To develop library awareness of the recent inquiries of the Centre National des Ecritures du Spectacle (National Center for Stage and Theater Writing), to give an idea of what a stage at the forefront of today’s arts and technologies would be to territories directly concerned by the transformation of writing and reading. Such were our objectives when programming Outside lectures in the Gard and Vaucluse departments.
With a practice at the intersection of the visual arts, sound production and theater, and in collaboration with different artists, Thierry Fournier explores the question of writing in an unusual way for theater: with Outside lectures he offers a writing of the arrangement via materials taken from our political, technological and media surroundings. A light and mobile form that was developed to go right up to its audience, flexible and adaptable to all sorts of spaces found in libraries, and likely to provoke discussions and debates.
With the use of composite and ordinary materials—from television to cellular telephony, ministerial circulars to mongeese—so often expunged from the theater stage and through the role and presence of Emmanuelle Lafon, Outside lectures hooks up various recording devices to fragments of reality within one common space. The performances’ unity is woven from a common thread of inquiry: the question of access, or more precisely a range of scenarios dealing with “crossing” that demarcate inside and outside.
The only way to account for our technology environment, which has substituted nature for all intents and purposes, is to select fragments, juxtapose them, and have them commentate one another. The materials exist as such, yet are caught up in a new composition that both includes and surpasses them; they resonate and create new constellations of meaning. Outside lectures functions as follows: it is a non-linear, caustic, and sometimes abrupt account of the world through either live or pre-recorded devices, each conceived of to undermine political, technological or media-related levels of reality all rendered inconspicuous through daily usage. A reality of exclusion, surveillance and enclosure hides beneath the promise of access for all.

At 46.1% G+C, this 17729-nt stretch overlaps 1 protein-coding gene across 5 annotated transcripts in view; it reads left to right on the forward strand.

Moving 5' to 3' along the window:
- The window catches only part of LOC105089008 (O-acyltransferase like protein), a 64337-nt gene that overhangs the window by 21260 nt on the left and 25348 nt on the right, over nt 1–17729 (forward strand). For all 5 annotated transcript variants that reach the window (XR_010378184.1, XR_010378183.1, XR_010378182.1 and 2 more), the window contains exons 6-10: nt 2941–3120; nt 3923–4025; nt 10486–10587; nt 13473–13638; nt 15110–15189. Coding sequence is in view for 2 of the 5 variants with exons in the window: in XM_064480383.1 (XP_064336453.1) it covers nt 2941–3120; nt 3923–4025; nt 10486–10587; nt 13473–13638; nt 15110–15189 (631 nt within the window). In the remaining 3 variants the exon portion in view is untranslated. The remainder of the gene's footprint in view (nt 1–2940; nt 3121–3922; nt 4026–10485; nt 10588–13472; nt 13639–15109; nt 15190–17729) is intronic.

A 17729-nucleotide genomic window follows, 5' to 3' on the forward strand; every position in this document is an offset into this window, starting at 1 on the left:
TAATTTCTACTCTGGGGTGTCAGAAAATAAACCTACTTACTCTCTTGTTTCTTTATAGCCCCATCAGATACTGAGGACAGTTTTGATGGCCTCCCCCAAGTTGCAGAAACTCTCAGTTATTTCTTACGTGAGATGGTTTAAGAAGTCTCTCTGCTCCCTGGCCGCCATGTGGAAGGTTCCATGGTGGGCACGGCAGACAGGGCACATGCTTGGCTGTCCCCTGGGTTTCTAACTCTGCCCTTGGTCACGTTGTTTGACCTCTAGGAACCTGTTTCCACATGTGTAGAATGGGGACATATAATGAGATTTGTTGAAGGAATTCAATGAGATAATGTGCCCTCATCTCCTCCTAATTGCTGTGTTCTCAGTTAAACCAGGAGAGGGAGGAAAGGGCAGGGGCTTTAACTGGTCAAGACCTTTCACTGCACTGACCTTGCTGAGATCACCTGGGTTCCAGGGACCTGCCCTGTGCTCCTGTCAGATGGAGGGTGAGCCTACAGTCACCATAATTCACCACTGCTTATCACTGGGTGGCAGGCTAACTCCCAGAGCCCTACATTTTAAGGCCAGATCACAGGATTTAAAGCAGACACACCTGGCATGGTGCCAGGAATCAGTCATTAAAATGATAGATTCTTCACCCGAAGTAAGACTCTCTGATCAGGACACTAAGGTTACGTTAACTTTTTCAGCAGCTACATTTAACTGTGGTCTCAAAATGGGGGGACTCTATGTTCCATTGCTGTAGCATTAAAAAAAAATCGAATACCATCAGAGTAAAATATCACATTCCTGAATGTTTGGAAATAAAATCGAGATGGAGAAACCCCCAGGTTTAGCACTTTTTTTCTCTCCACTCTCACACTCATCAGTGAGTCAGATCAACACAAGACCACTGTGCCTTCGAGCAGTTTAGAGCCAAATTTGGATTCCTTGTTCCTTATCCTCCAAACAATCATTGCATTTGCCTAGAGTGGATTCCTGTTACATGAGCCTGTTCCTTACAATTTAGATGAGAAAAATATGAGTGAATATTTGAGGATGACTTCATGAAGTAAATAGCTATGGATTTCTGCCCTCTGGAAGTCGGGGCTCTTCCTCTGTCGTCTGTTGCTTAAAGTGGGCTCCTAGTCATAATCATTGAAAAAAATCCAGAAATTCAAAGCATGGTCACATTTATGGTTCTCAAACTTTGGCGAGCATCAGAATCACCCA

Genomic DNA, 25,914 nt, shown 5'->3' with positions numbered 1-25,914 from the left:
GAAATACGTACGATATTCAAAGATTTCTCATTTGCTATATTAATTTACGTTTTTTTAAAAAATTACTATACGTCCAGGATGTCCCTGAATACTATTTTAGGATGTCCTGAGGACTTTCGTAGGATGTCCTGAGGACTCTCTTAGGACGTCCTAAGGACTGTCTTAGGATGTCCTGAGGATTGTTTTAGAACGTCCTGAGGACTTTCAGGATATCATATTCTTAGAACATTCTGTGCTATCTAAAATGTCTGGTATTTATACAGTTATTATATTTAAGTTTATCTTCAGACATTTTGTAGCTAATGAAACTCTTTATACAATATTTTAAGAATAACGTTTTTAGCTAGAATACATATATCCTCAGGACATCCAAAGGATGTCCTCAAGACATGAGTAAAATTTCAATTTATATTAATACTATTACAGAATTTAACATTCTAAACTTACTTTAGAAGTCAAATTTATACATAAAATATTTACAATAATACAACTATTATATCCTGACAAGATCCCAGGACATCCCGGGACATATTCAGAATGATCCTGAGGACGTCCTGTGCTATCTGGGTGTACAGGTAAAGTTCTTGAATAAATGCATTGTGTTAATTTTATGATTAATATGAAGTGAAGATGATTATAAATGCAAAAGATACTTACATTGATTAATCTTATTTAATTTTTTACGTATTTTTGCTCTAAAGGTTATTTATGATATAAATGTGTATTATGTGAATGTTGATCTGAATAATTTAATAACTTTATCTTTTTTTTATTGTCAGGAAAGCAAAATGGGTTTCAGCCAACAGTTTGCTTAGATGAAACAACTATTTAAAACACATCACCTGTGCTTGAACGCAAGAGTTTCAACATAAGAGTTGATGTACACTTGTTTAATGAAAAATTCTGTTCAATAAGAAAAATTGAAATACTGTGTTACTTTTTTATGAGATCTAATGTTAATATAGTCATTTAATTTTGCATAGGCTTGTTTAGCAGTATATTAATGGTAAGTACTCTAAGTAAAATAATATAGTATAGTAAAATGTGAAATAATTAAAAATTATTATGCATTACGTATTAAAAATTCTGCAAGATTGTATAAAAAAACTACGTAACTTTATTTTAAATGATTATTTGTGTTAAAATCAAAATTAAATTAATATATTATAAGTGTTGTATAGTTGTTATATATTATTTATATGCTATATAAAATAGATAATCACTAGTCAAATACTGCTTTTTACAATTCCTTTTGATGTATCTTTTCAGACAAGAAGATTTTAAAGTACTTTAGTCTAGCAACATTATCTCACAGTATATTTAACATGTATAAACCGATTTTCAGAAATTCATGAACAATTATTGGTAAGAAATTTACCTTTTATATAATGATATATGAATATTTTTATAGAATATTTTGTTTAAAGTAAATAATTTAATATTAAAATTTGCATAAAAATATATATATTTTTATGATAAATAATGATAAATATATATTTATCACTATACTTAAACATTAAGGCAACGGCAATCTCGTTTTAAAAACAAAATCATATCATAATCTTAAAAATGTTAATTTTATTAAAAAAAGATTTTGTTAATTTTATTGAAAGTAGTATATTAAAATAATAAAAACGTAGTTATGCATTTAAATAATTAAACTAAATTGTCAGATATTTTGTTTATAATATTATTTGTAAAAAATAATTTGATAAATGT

This art of writing for the stage requires its own reading modalities. Otherwise put: this creative process produces a new relationship between work and spectator. It is difficult to apprehend according to habitual judgement criteria, which, incidentally, it generally ignores or puts into perspective. It is presented as a crossing, a sensitive, poetic and cognitive experience that requires the spectator to make their way by free association between the proposed materials. On this particular level, Outside lectures sometimes intrigued spectators, even upsetting them. Yet it also created some magical moments where you felt a sort of public consciousness was gradually forming, an almost tangible clustering of questions, curiosities and perceptions on site.
When I think of Outside lectures, I think of a vigil around a fireplace that would both warm us up and enlighten us: a small assembly of spectators giving themselves over to the collective understanding of a world that was only more opaque for trying to become visible, where each and everyone’s participation was tested in the search for shared meaning.
I wish here to thank all of this adventure’s protagonists: first of all, the librarians who played this game with such enthusiasm, the Gard and Vaucluse departments who made it possible, and of course Thierry Fournier and Emmanuelle Lafon who crossed both departments recreating a space in each library where Outside lectures could be heard.
Assistant-Director of la Chartreuse
Director of Centre National des Ecritures du Spectacle